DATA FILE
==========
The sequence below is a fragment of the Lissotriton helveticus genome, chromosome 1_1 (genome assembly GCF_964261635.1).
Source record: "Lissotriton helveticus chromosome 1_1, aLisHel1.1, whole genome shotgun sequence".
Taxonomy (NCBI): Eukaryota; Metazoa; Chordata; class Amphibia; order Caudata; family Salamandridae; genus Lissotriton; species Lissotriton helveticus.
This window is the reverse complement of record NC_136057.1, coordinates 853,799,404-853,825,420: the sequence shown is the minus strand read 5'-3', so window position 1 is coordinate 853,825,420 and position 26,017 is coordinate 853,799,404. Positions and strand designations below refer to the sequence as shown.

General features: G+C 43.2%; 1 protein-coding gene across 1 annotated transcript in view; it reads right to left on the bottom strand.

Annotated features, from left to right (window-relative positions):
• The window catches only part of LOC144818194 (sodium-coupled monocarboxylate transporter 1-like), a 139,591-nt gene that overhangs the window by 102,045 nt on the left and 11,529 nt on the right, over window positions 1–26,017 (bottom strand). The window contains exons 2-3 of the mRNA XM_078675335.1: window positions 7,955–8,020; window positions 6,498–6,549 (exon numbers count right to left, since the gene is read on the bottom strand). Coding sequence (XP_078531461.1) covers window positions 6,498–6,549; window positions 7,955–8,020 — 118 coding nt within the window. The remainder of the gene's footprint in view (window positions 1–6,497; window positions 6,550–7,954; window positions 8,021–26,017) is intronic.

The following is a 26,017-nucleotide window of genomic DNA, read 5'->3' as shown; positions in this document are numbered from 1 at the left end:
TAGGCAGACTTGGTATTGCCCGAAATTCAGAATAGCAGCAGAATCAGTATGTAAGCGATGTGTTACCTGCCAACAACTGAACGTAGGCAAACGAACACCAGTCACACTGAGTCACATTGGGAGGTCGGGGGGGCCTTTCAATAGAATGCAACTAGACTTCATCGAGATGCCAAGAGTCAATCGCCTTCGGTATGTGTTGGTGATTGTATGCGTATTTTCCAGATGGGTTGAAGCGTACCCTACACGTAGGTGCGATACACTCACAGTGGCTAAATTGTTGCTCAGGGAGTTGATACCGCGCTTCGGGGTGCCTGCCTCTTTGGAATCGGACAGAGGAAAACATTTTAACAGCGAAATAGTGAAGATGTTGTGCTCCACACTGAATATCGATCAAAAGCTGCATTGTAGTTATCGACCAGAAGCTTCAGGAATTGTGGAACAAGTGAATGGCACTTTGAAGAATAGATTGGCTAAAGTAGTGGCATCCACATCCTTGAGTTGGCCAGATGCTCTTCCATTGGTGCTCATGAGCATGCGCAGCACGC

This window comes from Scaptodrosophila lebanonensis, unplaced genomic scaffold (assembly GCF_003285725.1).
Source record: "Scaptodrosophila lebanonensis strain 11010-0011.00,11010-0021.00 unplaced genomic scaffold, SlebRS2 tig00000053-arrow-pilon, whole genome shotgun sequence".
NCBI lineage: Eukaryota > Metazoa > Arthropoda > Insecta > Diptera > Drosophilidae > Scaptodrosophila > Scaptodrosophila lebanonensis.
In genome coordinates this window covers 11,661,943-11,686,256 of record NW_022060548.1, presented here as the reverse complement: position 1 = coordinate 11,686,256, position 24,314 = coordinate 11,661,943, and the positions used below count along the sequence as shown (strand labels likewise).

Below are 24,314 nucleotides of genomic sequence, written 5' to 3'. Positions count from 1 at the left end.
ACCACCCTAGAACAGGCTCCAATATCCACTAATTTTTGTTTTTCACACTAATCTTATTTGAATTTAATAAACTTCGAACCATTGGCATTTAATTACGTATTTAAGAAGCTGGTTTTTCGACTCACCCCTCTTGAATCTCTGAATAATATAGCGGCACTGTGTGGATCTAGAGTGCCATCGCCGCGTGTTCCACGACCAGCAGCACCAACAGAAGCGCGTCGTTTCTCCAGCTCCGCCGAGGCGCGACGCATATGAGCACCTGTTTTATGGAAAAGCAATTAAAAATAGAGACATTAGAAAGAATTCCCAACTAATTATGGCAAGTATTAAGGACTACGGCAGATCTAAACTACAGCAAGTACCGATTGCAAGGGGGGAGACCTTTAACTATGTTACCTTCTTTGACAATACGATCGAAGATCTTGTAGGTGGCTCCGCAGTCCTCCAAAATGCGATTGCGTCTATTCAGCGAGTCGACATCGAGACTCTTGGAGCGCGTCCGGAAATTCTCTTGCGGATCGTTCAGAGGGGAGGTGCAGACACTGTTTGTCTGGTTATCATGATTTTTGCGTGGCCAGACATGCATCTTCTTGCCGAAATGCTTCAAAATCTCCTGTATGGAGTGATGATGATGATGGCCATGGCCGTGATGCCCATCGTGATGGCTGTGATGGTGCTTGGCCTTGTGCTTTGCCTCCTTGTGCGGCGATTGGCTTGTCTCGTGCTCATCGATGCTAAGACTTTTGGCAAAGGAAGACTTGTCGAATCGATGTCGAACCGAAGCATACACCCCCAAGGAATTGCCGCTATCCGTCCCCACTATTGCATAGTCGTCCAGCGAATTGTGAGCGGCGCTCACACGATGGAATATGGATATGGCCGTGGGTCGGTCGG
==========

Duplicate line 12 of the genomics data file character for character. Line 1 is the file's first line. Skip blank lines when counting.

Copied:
NCBI lineage: Eukaryota > Metazoa > Arthropoda > Insecta > Diptera > Drosophilidae > Scaptodrosophila > Scaptodrosophila lebanonensis.